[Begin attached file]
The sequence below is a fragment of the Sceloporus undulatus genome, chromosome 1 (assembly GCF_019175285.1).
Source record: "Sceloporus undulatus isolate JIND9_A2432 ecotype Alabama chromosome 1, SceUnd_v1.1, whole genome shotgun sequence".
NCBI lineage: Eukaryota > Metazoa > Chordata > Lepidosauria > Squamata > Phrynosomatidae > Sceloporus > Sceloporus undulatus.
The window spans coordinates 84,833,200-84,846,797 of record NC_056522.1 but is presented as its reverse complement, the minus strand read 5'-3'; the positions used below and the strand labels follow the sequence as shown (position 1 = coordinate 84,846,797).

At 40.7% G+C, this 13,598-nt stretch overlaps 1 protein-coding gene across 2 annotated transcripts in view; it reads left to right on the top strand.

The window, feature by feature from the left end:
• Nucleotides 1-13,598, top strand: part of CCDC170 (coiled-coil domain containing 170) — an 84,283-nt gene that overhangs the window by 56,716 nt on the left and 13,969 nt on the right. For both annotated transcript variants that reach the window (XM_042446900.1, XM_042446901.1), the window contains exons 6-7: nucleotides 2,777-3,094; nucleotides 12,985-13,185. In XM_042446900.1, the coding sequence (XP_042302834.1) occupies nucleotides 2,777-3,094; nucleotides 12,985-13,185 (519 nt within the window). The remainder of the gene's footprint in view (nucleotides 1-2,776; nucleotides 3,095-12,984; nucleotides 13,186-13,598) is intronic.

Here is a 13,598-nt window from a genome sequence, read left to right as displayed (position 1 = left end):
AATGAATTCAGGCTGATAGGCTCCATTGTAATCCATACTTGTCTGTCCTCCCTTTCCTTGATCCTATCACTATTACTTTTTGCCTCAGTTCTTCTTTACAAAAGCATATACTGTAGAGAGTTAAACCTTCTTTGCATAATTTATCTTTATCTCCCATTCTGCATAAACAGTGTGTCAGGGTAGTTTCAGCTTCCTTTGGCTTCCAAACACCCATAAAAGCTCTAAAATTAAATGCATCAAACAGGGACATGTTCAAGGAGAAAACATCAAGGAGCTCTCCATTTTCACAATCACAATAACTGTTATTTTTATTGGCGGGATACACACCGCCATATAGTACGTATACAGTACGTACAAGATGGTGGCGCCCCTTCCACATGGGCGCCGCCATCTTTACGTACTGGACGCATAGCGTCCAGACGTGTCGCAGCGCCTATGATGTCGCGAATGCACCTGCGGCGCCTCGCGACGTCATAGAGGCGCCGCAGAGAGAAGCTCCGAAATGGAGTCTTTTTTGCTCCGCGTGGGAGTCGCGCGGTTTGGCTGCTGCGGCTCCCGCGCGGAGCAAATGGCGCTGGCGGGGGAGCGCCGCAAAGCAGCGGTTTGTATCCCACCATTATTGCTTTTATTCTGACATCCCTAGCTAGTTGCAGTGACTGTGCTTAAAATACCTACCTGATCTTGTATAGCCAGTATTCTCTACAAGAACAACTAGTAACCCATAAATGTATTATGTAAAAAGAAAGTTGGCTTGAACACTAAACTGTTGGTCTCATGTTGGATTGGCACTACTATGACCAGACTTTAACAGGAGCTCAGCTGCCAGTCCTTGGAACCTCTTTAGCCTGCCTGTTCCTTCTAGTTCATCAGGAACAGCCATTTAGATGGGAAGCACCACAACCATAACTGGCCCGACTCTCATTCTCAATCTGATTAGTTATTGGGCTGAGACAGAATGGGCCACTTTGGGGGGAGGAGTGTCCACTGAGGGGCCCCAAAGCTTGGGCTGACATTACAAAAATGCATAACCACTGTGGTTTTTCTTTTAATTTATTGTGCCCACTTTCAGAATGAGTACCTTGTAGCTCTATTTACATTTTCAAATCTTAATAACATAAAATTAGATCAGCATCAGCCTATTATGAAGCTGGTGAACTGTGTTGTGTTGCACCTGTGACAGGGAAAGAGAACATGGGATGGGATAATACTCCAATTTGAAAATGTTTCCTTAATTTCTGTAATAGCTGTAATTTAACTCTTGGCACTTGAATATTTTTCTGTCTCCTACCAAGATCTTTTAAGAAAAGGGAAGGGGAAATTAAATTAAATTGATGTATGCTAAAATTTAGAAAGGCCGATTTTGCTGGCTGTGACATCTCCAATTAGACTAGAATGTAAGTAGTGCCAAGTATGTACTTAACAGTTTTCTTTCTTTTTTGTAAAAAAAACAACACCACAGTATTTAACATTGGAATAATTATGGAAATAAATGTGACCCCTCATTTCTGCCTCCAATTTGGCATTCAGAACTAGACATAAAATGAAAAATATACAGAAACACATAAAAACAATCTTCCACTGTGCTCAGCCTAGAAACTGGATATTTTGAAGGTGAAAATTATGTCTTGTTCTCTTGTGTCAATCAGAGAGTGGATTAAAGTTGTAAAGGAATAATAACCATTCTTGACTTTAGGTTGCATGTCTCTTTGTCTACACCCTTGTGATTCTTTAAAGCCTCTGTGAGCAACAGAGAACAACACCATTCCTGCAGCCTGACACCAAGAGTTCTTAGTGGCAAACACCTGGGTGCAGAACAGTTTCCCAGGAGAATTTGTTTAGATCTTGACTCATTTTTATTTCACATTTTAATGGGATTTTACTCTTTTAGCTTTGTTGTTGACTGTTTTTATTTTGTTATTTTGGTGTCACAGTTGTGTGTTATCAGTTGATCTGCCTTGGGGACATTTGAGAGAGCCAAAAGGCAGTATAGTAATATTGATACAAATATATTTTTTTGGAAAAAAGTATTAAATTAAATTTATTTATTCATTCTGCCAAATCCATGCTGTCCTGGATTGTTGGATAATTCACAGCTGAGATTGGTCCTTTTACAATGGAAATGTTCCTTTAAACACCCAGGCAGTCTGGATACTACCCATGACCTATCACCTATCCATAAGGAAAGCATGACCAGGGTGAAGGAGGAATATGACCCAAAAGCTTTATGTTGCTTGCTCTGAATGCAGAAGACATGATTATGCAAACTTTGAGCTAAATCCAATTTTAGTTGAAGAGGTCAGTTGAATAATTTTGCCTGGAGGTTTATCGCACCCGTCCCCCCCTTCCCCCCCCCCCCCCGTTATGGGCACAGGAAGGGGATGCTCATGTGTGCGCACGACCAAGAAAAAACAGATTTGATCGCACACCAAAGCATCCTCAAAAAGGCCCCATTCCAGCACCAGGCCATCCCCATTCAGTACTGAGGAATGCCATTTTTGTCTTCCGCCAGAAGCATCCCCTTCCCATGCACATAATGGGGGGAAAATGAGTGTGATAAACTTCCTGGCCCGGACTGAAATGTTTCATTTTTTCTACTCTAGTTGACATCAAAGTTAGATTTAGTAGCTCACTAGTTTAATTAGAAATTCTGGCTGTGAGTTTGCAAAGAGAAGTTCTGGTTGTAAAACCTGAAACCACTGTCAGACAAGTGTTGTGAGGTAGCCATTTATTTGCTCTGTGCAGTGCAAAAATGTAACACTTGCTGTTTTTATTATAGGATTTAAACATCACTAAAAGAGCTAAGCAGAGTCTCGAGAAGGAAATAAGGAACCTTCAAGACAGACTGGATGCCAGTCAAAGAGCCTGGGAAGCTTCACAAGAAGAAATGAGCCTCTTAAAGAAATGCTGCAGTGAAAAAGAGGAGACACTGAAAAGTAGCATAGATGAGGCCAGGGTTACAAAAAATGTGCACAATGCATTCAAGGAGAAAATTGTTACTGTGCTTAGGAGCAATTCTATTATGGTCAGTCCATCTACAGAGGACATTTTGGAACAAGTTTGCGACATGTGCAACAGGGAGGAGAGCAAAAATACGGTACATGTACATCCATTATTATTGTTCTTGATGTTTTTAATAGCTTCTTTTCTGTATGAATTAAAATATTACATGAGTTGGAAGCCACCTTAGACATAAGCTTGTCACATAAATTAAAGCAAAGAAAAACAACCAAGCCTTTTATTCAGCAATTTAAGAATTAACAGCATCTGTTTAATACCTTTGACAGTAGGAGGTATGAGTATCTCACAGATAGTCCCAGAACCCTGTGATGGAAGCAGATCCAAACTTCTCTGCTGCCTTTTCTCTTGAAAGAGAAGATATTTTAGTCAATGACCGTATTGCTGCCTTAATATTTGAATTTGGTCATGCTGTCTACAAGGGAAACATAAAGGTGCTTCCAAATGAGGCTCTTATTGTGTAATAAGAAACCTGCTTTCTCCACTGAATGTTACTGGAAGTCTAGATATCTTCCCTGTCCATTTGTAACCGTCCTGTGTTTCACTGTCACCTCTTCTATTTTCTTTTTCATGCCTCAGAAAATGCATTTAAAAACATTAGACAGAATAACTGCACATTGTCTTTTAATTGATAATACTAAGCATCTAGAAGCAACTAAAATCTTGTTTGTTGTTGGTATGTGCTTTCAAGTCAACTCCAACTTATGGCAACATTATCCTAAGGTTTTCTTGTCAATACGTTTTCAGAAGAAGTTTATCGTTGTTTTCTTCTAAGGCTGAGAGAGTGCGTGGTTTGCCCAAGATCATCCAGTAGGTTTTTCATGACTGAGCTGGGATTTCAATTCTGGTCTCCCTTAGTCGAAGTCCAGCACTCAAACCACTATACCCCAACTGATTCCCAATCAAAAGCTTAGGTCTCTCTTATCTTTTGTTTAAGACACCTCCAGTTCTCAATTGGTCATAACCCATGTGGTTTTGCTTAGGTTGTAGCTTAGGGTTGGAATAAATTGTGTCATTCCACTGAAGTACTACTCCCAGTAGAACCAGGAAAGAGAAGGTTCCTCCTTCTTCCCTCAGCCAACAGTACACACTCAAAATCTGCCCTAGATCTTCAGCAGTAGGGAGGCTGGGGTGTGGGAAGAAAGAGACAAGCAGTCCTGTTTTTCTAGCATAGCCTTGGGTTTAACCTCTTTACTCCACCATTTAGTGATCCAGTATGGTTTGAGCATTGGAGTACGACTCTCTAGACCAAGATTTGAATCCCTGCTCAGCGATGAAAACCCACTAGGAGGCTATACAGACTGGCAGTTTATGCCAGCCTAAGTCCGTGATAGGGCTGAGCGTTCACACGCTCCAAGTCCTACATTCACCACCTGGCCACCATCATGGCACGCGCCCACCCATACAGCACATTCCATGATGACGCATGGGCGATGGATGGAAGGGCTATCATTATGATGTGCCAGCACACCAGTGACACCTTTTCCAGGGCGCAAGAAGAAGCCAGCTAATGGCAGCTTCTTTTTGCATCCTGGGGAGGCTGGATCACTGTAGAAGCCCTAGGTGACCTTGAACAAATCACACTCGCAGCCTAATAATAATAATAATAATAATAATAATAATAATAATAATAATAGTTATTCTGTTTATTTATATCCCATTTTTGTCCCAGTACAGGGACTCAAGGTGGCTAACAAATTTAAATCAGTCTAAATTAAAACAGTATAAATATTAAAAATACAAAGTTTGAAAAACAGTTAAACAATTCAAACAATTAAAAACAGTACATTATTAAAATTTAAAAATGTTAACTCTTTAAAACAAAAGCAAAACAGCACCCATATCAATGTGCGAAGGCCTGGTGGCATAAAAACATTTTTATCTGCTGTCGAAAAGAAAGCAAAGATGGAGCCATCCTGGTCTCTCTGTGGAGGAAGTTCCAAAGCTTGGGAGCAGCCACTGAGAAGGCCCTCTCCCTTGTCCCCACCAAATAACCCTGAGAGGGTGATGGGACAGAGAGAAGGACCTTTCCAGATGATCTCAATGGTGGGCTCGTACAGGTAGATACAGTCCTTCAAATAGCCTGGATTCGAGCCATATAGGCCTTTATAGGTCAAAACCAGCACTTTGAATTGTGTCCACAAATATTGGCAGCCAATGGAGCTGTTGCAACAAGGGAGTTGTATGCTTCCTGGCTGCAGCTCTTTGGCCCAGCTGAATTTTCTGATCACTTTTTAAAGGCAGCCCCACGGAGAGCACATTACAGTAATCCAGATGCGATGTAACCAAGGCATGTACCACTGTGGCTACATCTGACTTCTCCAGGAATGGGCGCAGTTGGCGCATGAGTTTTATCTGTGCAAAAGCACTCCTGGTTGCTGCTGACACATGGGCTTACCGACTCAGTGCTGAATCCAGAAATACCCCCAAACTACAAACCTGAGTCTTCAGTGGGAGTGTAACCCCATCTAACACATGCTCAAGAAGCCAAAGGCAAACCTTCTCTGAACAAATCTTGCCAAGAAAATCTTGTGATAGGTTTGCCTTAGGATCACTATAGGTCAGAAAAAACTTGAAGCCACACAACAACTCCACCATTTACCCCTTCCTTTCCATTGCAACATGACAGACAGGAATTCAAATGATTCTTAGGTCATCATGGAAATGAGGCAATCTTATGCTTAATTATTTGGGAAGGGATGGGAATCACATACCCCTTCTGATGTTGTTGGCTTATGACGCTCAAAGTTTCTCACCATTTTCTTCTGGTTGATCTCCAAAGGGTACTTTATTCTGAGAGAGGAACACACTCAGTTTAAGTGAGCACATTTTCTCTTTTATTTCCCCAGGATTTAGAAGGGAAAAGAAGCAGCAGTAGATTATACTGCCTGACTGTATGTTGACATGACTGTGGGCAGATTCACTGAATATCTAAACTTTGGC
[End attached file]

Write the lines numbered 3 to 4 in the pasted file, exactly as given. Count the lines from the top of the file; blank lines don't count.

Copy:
NCBI lineage: Eukaryota > Metazoa > Chordata > Lepidosauria > Squamata > Phrynosomatidae > Sceloporus > Sceloporus undulatus.
The window spans coordinates 84,833,200-84,846,797 of record NC_056522.1 but is presented as its reverse complement, the minus strand read 5'-3'; the positions used below and the strand labels follow the sequence as shown (position 1 = coordinate 84,846,797).